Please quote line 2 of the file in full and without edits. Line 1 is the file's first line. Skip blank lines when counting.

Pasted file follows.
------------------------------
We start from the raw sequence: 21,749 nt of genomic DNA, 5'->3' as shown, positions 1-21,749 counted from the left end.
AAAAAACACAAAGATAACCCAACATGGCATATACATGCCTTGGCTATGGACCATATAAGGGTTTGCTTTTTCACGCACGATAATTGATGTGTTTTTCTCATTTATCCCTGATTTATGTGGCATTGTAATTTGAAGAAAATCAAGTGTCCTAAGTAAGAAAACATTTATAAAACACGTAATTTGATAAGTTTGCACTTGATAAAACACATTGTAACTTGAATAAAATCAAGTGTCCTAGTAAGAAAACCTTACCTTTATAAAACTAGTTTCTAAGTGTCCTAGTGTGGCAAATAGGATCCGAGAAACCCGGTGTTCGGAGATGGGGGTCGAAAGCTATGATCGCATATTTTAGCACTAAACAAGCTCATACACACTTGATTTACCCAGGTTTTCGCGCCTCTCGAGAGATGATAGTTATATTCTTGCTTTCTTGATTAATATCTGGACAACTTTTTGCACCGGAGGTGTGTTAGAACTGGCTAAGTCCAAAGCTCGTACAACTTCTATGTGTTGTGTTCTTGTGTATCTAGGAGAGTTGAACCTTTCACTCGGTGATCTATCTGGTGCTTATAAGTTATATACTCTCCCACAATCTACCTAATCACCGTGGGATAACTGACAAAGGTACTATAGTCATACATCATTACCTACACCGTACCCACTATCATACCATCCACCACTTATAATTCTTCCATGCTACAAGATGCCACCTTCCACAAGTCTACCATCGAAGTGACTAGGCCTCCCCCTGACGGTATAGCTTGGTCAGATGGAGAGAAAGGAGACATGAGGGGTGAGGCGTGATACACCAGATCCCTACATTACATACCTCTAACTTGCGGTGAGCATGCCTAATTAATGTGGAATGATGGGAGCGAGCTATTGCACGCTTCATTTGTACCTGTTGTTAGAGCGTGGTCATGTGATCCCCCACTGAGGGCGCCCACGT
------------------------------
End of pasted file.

AAAAAACACAAAGATAACCCAACATGGCATATACATGCCTTGGCTATGGACCATATAAGGGTTTGCTTTTTCACGCACGATAATTGATGTGTTTTTCTCATTTATCCCTGATTTATGTGGCATTGTAATTTGAAGAAAATCAAGTGTCCTAAGTAAGAAAACATTTATAAAACACGTAATTTGATAAGTTTGCACTTGATAAAACACATTGTAACTTGAATAAAATCAAGTGTCCTAGTAAGAAAACCTTACCTTTATAAAACTAGTTTCTAAGTGTCCTAGTGTGGCAAATAGGATCCGAGAAACCCGGTGTTCGGAGATGGGGGTCGAAAGCTATGATCGCATATTTTAGCACTAAACAAGCTCATACACACTTGATTTACCCAGGTTTTCGCGCCTCTCGAGAGATGATAGTTATATTCTTGCTTTCTTGATTAATATCTGGACAACTTTTTGCACCGGAGGTGTGTTAGAACTGGCTAAGTCCAAAGCTCGTACAACTTCTATGTGTTGTGTTCTTGTGTATCTAGGAGAGTTGAACCTTTCACTCGGTGATCTATCTGGTGCTTATAAGTTATATACTCTCCCACAATCTACCTAATCACCGTGGGATAACTGACAAAGGTACTATAGTCATACATCATTACCTACACCGTACCCACTATCATACCATCCACCACTTATAATTCTTCCATGCTACAAGATGCCACCTTCCACAAGTCTACCATCGAAGTGACTAGGCCTCCCCCTGACGGTATAGCTTGGTCAGATGGAGAGAAAGGAGACATGAGGGGTGAGGCGTGATACACCAGATCCCTACATTACATACCTCTAACTTGCGGTGAGCATGCCTAATTAATGTGGAATGATGGGAGCGAGCTATTGCACGCTTCATTTGTACCTGTTGTTAGAGCGTGGTCATGTGATCCCCCACTGAGGGCGCCCACGT